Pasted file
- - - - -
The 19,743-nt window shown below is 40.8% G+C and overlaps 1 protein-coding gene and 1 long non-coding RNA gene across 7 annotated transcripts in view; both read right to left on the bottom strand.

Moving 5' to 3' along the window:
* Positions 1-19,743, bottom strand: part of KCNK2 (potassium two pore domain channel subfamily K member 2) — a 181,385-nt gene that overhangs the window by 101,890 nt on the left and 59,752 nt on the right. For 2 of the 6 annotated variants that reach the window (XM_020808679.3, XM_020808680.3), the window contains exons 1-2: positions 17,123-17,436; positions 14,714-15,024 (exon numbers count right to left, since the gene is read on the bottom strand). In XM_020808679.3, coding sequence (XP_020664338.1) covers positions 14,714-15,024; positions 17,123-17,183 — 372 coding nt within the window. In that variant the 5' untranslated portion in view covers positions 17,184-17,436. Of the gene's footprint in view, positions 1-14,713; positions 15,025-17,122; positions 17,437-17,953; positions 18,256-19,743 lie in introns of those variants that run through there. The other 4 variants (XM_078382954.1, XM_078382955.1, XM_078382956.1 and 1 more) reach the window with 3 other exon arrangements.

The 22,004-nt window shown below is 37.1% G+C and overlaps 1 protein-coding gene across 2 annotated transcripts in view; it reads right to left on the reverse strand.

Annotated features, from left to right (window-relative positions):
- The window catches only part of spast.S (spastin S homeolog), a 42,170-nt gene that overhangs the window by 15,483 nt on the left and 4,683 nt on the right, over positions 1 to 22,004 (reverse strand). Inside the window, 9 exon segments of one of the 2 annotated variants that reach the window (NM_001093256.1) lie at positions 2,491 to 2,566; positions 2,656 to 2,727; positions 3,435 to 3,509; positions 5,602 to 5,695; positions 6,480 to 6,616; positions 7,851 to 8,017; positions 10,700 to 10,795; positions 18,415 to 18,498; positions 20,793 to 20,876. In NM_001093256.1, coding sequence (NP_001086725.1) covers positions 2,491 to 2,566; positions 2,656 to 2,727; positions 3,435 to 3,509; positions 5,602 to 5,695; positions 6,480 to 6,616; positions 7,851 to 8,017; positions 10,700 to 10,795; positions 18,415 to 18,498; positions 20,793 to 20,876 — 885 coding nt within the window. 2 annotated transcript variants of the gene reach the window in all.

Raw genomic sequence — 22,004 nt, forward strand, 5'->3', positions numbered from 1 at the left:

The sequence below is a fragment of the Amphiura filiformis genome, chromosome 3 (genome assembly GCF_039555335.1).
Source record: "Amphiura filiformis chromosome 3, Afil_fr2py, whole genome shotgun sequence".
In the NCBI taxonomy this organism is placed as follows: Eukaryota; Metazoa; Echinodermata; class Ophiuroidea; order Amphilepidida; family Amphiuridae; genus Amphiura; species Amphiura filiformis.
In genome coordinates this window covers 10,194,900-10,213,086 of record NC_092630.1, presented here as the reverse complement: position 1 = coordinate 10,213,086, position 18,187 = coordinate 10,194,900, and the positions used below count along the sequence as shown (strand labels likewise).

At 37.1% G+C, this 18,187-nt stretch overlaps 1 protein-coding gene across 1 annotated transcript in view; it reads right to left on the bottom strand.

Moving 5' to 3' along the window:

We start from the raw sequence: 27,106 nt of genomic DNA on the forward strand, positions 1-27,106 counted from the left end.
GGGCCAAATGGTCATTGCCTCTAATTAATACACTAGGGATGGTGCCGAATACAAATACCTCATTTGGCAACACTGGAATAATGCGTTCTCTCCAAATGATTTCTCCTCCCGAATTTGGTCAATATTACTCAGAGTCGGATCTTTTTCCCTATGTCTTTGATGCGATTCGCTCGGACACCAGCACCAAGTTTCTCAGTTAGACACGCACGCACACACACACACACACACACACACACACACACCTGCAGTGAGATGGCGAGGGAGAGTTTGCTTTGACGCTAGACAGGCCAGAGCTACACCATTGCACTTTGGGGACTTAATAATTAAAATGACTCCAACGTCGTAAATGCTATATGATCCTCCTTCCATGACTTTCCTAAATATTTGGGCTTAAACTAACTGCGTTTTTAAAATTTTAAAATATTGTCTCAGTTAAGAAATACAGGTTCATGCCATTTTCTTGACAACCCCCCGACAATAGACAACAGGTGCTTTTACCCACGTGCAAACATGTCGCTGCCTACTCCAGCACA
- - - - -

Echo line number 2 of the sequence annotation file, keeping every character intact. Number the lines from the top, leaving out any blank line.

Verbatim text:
Moving 5' to 3' along the window: